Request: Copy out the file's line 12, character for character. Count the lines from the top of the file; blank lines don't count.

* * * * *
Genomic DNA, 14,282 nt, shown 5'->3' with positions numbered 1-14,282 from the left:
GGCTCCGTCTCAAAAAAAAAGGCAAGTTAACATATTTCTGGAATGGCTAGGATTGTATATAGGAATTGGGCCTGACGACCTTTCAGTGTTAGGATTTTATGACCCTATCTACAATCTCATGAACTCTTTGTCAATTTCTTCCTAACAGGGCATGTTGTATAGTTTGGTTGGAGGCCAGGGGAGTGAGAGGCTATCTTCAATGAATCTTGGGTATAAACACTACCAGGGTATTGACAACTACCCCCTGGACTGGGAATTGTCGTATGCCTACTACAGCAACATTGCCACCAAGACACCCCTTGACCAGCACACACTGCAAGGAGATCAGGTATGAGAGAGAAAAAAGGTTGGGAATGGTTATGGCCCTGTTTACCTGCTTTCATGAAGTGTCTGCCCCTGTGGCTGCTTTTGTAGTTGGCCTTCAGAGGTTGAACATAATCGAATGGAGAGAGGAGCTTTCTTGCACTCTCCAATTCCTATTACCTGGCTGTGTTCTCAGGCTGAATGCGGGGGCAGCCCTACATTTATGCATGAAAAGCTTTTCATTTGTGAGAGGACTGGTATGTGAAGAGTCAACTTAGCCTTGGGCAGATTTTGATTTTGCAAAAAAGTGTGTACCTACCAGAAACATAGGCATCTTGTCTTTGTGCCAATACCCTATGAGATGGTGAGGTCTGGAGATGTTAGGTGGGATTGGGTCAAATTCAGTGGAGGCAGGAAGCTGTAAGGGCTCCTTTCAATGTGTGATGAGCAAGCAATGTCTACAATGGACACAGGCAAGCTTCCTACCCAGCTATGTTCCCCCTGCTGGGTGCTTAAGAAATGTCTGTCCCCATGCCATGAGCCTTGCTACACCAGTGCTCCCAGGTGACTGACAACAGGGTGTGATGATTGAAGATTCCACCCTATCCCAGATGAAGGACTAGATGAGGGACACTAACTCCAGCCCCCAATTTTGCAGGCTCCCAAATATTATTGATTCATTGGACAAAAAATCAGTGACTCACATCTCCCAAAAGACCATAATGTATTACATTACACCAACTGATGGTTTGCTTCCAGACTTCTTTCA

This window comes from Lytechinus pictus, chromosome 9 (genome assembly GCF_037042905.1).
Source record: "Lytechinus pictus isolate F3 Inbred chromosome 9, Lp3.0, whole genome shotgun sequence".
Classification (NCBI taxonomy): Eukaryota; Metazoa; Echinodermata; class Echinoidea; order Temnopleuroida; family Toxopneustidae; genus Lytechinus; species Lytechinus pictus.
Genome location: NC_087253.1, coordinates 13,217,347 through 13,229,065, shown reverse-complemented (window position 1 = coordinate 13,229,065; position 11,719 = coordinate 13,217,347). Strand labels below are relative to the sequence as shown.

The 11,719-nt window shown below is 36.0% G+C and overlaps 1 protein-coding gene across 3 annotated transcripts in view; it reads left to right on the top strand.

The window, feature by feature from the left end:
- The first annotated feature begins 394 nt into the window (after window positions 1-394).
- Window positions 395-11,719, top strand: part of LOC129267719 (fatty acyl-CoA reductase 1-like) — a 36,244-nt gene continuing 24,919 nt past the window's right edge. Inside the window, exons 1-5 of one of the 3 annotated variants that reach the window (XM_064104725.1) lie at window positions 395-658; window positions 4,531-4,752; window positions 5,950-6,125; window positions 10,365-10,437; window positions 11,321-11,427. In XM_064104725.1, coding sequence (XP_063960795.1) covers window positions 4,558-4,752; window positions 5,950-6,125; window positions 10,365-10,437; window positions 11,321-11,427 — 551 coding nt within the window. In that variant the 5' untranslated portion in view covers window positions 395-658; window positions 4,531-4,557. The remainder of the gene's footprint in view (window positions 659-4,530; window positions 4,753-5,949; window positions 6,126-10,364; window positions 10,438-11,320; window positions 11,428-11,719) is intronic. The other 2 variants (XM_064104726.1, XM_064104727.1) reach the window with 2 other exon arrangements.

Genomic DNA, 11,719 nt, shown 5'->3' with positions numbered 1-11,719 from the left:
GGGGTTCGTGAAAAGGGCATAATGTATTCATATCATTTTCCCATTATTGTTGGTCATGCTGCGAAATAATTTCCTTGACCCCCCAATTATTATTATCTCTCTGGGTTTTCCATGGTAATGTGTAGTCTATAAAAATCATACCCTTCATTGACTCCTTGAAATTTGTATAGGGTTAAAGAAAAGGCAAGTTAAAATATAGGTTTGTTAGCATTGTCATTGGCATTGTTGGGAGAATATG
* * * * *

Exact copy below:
GGGGTTCGTGAAAAGGGCATAATGTATTCATATCATTTTCCCATTATTGTTGGTCATGCTGCGAAATAATTTCCTTGACCCCCCAATTATTATTATCTCTCTGGGTTTTCCATGGTAATGTGTAGTCTATAAAAATCATACCCTTCATTGACTCCTTGAAATTTGTATAGGGTTAAAGAAAAGGCAAGTTAAAATATAGGTTTGTTAGCATTGTCATTGGCATTGTTGGGAGAATATG